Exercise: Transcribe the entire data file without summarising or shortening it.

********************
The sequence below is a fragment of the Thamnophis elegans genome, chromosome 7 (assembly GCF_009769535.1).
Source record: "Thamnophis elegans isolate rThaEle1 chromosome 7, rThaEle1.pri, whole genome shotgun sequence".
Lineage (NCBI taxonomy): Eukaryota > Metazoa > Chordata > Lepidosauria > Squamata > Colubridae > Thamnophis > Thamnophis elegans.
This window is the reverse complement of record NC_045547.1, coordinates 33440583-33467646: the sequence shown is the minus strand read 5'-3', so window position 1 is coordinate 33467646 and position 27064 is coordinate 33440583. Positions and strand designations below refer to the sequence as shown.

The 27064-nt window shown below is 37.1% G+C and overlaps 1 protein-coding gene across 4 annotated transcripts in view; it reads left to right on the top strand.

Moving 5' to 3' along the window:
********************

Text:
The sequence below is a fragment of the Thamnophis elegans genome, chromosome 7 (assembly GCF_009769535.1).
Source record: "Thamnophis elegans isolate rThaEle1 chromosome 7, rThaEle1.pri, whole genome shotgun sequence".
Lineage (NCBI taxonomy): Eukaryota > Metazoa > Chordata > Lepidosauria > Squamata > Colubridae > Thamnophis > Thamnophis elegans.
This window is the reverse complement of record NC_045547.1, coordinates 33440583-33467646: the sequence shown is the minus strand read 5'-3', so window position 1 is coordinate 33467646 and position 27064 is coordinate 33440583. Positions and strand designations below refer to the sequence as shown.

The 27064-nt window shown below is 37.1% G+C and overlaps 1 protein-coding gene across 4 annotated transcripts in view; it reads left to right on the top strand.

Moving 5' to 3' along the window: